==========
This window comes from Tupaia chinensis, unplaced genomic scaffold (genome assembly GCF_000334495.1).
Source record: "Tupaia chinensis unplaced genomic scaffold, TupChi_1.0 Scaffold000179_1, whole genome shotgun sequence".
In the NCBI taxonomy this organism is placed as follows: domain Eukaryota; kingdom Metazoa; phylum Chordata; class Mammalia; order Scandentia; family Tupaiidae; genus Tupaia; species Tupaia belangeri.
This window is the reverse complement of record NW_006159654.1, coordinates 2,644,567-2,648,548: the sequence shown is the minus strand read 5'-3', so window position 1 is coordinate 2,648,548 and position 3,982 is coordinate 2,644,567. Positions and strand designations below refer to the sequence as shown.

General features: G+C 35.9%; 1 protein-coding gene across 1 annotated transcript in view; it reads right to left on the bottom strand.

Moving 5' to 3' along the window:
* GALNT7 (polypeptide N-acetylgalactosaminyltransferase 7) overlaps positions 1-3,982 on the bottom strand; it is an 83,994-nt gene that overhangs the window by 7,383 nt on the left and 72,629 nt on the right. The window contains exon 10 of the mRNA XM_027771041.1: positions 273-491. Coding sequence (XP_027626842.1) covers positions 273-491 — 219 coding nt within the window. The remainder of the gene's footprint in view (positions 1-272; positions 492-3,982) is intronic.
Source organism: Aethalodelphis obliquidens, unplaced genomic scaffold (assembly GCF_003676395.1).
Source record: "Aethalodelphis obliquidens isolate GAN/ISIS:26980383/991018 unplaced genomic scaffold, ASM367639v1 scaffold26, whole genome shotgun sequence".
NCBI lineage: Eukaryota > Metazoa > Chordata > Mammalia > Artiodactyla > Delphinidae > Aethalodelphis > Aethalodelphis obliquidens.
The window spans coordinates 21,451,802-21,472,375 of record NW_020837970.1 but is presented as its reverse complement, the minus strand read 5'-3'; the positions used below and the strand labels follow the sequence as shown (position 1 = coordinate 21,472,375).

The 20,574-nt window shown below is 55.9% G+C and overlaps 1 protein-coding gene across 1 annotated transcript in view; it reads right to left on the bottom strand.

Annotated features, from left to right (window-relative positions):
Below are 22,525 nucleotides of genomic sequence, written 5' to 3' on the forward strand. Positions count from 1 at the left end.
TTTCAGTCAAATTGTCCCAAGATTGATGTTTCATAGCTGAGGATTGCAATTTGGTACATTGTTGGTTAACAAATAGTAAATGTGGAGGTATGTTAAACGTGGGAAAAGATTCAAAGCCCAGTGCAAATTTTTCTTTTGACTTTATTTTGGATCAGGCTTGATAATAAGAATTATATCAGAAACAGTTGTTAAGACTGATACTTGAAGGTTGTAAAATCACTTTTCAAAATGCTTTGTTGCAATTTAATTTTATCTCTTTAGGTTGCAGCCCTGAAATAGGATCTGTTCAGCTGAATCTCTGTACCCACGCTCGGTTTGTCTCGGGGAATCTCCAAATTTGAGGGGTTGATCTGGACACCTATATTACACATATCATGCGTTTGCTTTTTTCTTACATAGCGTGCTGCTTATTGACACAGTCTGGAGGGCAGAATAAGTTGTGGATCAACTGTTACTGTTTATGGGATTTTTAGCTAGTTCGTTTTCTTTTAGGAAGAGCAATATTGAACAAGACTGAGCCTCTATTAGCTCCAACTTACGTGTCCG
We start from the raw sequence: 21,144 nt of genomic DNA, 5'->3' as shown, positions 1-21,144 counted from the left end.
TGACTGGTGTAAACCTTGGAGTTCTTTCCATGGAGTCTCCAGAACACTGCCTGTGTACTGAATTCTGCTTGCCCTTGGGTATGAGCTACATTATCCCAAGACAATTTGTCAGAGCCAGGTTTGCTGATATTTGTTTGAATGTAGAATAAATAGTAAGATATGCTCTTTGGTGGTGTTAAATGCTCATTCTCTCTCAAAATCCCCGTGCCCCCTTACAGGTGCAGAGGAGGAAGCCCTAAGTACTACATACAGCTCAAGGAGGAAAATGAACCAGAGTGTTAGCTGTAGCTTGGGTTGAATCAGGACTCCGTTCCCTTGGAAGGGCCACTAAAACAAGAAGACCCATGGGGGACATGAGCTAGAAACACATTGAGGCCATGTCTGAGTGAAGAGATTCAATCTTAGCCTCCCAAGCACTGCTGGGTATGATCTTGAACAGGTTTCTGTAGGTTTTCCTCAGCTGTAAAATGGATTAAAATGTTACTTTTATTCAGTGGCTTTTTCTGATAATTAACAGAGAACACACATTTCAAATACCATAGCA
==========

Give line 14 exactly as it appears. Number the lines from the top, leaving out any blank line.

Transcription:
Below are 22,525 nucleotides of genomic sequence, written 5' to 3' on the forward strand. Positions count from 1 at the left end.